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Change to PubMed’s Automatic Term Mapping (Janice Contini, UCLA; PubMed Resource Liaison)

Change to PubMed’s Automatic Term Mapping will affect phrase searching.  NLM plans to improve the ability of PubMed to find appropriate Medical Subject Headings (MeSH terms) by removing the phrase list table from the Automatic Term Mapping.

What is MeSH and why does this matter?
Indexers use the MeSH terms to describe the subject content of articles as they are added to MEDLINE in PubMed.  We can then retrieve citations relevant to our topic no matter what terminology the author used to describe the subject.  So, usually when PubMed interprets our query into MeSH, our results are more complete.

How will removing the phrase list help?
Currently PubMed searches the words input against a MeSH translation table, then against the journals translation table, then against the phrase list table, and finally against the author index.  If the complete phrase as entered in the query is not found in the MeSH table, but is found in the phrase list, the system stops the Automatic Term Mapping process.  An example of a search query that currently retrieves a phrase but not a MeSH is chronic urinary tract infections.  Currently the query retrieves 141 citations covering all years (1965 to present) containing the exact phrase.  When the Automatic Term Mapping no longer includes the phrase list, the query will retrieve 2475 citations covering all years containing the word chronic, the MeSH urinary tract infections, and the phrase urinary tract infections.

What are the adverse effects of this change?
You may find that PubMed interprets terms in your query inappropriately to MeSH.  For example, if you are interested in mongolian spots, currently PubMed interprets your query as a phrase and retrieves 44 citations covering all years.  When the Automatic Term Mapping no longer includes the phrase list, the query will retrieve 92 citations covering all years containing the MeSH down syndrome or the word mongolian as well as the MeSH exanthema or the word spots.  To retrieve ONLY the concept mongolian spots (the 44 citations containing that exact phrase,) you will need to use quotation marks: “mongolian spots”.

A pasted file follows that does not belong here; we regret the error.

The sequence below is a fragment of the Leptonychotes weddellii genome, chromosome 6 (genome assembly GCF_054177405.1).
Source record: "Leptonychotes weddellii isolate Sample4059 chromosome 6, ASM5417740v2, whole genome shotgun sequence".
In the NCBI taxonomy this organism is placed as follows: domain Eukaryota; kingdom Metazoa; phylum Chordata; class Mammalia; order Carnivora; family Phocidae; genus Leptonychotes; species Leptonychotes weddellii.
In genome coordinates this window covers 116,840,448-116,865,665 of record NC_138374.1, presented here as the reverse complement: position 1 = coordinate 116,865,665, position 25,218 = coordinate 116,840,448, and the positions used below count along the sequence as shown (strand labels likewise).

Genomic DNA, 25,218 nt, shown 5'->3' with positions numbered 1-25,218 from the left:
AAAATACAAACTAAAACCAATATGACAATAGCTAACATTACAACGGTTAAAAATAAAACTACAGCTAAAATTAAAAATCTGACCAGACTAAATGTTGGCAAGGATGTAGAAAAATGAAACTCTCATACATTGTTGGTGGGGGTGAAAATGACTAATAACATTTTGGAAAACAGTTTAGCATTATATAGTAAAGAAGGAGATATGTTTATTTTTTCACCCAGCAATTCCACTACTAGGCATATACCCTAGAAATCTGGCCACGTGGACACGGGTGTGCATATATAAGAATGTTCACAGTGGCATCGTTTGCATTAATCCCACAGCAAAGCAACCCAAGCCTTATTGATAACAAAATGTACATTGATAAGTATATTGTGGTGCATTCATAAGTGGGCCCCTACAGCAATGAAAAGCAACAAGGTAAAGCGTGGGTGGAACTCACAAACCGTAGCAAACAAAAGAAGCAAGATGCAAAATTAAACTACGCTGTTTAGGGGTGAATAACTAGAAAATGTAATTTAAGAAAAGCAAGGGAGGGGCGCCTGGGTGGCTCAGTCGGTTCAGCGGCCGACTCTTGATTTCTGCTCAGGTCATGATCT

What action should you take?
If you use either the PubMed Cubby or BioMail to regularly update your results on a topic, you may wish to check your strategies now and once again following the change to Automatic Term Mapping.

For the PubMed Cubby, to find out if your stored strategies include phrases or terms that will be affected by this change,
1. Log into the Cubby
2. On the list of your stored searches, click on the name of a search.  This takes you to the Stored Search Information screen for that search.
3. Click on the Search button to retrieve citations for that query (without updating it)
4. On the screen with the search results, click on Details; look for multi-word terms in the PubMed Query box that are tagged with [All Fields].

After the change is implemented, you should check again to make sure that terms have not retrieved inappropriate MeSH for your topic.

For BioMail,
1. Log into BioMail
2. Highlight your strategy and copy it
3. Go to PubMed and paste it into the search box
4. Click on Go; follow the instructions above for checking Details

We recommend checking to see how PubMed interpreted your query by clicking Details anytime you are searching PubMed.

Updated URL 2011